PhilRice to help IPs in Sarangani conserve traditional rice varieties
The Philippine Rice Research Institute (PhilRice) is now assisting the indigenous people (IP) in Sarangani to protect their traditional rice varieties (TRVs).
“We have been waiting for this move from the government to conserve our traditional varieties. The entire IP community fully supports this project,” said Celito C. Terando, provincial government project manager of Sulong Tribu.
As Sarangani is one of the areas most vulnerable to drought, preserving the seeds is important in breeding new climate-change ready seeds for the area.
Blaan, Tagakaolo, Tboli, Manobo, Ubo, and Kalagan tribes live in its upland areas where most TVRs are planted.
Starting this year, the locals and PhilRice’s Genetic Resources team will collect, conserve, survey, and document the varieties in a project, “Conservation of Sarangani Traditional Rice Germplasm (SaTRice).”
The team will also evaluate the grain quality, level of resistance to pest and diseases, and level of tolerance to drought or submergence stress.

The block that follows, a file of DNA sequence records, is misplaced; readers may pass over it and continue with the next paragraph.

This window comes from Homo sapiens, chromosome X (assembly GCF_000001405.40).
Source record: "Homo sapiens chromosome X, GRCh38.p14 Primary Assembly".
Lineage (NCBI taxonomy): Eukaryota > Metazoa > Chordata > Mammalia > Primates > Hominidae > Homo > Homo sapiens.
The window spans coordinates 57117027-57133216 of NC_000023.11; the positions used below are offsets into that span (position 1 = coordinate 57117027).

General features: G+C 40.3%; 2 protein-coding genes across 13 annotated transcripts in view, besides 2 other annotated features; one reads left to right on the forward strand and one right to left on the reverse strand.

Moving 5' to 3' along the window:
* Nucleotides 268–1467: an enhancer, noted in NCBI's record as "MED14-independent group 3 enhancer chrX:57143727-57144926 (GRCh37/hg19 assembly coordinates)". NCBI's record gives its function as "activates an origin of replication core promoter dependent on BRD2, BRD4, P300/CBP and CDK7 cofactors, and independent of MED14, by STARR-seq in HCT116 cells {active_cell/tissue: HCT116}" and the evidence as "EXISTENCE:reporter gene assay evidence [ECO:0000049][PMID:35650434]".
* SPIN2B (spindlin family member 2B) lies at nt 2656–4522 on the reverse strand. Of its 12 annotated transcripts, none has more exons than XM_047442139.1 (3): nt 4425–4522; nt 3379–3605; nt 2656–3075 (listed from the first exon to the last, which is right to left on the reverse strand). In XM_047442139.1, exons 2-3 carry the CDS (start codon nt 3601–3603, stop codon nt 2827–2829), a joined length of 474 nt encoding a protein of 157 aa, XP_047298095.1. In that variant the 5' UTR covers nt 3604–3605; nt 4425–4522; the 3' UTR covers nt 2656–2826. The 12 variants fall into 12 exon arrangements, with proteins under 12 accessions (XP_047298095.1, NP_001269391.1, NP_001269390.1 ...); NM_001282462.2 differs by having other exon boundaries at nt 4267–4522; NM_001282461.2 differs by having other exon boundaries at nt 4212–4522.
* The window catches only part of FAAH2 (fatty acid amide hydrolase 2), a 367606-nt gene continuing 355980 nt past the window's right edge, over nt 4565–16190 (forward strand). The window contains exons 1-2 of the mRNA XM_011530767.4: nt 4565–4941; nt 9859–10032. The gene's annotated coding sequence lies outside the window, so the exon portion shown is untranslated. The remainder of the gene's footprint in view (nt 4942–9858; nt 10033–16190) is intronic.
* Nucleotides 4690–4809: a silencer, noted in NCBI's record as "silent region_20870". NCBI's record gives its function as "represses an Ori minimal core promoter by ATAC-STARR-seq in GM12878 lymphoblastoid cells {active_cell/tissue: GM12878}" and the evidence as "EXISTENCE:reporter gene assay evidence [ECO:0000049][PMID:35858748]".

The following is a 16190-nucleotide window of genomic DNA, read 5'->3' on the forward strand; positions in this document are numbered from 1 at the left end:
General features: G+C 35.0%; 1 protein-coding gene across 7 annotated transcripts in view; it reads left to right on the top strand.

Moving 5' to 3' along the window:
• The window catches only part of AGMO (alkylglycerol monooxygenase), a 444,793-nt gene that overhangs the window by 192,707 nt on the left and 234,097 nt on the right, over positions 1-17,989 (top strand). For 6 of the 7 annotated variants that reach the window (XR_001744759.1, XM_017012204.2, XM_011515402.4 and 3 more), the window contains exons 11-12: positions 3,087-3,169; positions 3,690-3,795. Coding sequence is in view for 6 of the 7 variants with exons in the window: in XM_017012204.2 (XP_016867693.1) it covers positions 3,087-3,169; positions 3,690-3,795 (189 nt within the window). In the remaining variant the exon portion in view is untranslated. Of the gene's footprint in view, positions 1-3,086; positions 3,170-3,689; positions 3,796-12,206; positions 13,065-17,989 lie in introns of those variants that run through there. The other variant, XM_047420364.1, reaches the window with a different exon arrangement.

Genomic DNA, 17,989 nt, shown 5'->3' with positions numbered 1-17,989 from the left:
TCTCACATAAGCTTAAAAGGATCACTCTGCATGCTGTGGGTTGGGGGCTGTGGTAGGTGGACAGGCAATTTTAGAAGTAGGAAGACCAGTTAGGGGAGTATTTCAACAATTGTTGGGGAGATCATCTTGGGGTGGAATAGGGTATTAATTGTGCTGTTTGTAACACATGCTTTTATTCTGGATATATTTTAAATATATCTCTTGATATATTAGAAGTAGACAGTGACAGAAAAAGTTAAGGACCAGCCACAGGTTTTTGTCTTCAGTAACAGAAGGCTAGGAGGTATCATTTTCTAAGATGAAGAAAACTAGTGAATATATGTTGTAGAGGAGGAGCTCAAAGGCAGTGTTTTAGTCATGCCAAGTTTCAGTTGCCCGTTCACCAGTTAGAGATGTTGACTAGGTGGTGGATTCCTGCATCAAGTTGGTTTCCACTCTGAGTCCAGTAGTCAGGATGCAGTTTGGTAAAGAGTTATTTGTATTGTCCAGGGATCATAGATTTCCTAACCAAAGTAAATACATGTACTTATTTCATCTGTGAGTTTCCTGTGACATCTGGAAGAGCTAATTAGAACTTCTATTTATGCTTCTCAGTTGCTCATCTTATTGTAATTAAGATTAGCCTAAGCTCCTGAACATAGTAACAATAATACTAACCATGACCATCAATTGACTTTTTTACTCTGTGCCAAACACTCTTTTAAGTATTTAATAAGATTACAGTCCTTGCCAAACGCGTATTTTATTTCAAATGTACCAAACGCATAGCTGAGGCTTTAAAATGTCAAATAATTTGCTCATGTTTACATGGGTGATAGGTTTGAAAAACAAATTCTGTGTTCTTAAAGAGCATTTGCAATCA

Jess Bryan Alvariño, project staff, said the farmers noted the TRVs resistance to pests and drought. They also produce good yield even without fertilizer and pesticide intervention.
Alvariño also said Sarangani has no records of germplasm collection in the PhilRice Genebank. Germplasm are genetic materials used for breeding new rice varieties.
“As Saranggani has a significant number of estimated  TRVs [with unique traits], it is our foremost initiative to conserve and protect all their rice germplasm,” he said.
Results from identifying and testing the TRVs will be used to recommend the best variety suited in the province. The high quality TRVs will be stored at PhilRice Genebank, which houses more than 5000 Philippine TRVs and more than 16, 000 germplasm collections.
Based on the study conducted by Mindanao State University-Gensan, 107 TRVs with unique traits were identified in the area.
Comprehensive data on morphological and molecular profiles of TRVs are expected to be gathered specifically those that pertain to size, shape, and structure of seed components.
Farmers, mostly IP, can also utilize these data in adding value/price to their varieties if they decided to commercialize it.
Other than conservation and characterization, the said project also aims to establish and strengthen community-based seed banks for IP communities in partnership with the Provincial Government of Sarangani and the National Commission on Indigenous Peoples.